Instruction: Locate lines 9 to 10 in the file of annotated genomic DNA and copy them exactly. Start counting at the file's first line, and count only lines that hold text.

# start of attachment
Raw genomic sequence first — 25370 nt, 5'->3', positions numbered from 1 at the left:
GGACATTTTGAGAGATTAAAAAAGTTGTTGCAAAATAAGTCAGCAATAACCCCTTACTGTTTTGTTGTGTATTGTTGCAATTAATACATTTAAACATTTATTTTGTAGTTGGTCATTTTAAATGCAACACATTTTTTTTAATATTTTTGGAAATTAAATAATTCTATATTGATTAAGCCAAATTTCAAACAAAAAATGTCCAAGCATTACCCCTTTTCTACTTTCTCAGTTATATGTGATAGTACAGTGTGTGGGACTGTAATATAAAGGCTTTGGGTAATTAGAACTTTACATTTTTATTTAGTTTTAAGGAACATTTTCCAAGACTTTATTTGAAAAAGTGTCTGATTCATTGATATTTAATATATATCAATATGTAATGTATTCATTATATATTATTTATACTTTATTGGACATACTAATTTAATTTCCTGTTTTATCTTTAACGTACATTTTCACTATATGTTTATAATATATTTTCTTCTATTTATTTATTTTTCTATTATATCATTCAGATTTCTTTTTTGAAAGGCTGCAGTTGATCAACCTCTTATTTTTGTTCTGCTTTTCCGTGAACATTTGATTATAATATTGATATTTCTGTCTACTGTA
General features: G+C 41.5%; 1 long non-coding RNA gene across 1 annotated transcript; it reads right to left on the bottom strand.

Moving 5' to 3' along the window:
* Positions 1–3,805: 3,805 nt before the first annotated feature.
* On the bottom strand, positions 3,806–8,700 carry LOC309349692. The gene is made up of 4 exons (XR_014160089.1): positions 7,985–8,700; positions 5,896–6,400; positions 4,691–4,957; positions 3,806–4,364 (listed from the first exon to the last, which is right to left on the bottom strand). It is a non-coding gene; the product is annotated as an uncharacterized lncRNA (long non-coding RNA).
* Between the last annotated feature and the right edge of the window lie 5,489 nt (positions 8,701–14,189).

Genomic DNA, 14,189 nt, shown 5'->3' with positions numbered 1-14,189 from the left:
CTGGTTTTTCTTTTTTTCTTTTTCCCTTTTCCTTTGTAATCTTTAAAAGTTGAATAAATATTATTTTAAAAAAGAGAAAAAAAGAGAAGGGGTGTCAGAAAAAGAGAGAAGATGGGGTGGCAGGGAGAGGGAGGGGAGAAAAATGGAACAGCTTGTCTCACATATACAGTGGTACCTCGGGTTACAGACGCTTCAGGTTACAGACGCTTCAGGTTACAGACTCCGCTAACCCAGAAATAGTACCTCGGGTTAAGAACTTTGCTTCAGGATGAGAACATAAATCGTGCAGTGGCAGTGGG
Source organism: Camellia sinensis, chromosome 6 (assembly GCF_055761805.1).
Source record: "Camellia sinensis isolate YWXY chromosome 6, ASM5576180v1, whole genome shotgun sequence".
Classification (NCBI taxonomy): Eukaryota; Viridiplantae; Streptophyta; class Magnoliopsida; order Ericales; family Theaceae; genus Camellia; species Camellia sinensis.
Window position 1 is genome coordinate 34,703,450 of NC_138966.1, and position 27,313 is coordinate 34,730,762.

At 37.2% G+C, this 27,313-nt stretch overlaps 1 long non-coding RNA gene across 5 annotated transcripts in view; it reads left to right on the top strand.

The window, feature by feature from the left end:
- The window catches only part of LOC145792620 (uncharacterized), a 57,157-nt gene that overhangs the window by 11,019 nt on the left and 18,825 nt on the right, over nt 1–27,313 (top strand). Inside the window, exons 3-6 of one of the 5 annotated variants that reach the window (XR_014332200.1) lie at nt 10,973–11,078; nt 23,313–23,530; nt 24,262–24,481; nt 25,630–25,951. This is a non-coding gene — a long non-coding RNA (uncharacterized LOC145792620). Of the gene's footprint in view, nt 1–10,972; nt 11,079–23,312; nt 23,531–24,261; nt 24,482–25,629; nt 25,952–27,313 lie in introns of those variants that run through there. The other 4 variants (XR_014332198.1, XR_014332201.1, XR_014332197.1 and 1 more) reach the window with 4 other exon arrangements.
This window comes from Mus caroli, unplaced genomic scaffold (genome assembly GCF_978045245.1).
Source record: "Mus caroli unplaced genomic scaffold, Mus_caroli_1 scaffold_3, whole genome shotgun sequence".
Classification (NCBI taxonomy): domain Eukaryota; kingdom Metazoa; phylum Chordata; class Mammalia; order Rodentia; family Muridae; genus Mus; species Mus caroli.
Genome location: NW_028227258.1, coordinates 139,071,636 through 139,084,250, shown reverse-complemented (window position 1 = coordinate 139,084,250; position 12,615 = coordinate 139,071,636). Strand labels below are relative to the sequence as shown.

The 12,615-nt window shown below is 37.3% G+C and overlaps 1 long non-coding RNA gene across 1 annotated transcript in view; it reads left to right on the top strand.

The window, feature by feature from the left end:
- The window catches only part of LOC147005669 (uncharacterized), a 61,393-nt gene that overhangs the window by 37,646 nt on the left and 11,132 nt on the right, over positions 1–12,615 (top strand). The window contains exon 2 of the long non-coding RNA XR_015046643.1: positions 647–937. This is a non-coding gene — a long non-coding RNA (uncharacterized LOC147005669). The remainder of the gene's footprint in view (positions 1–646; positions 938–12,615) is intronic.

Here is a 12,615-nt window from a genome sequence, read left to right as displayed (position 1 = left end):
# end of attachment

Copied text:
CTGGTTTTTCTTTTTTTCTTTTTCCCTTTTCCTTTGTAATCTTTAAAAGTTGAATAAATATTATTTTAAAAAAGAGAAAAAAAGAGAAGGGGTGTCAGAAAAAGAGAGAAGATGGGGTGGCAGGGAGAGGGAGGGGAGAAAAATGGAACAGCTTGTCTCACATATACAGTGGTACCTCGGGTTACAGACGCTTCAGGTTACAGACGCTTCAGGTTACAGACTCCGCTAACCCAGAAATAGTACCTCGGGTTAAGAACTTTGCTTCAGGATGAGAACATAAATCGTGCAGTGGCAGTGGG
Source organism: Camellia sinensis, chromosome 6 (assembly GCF_055761805.1).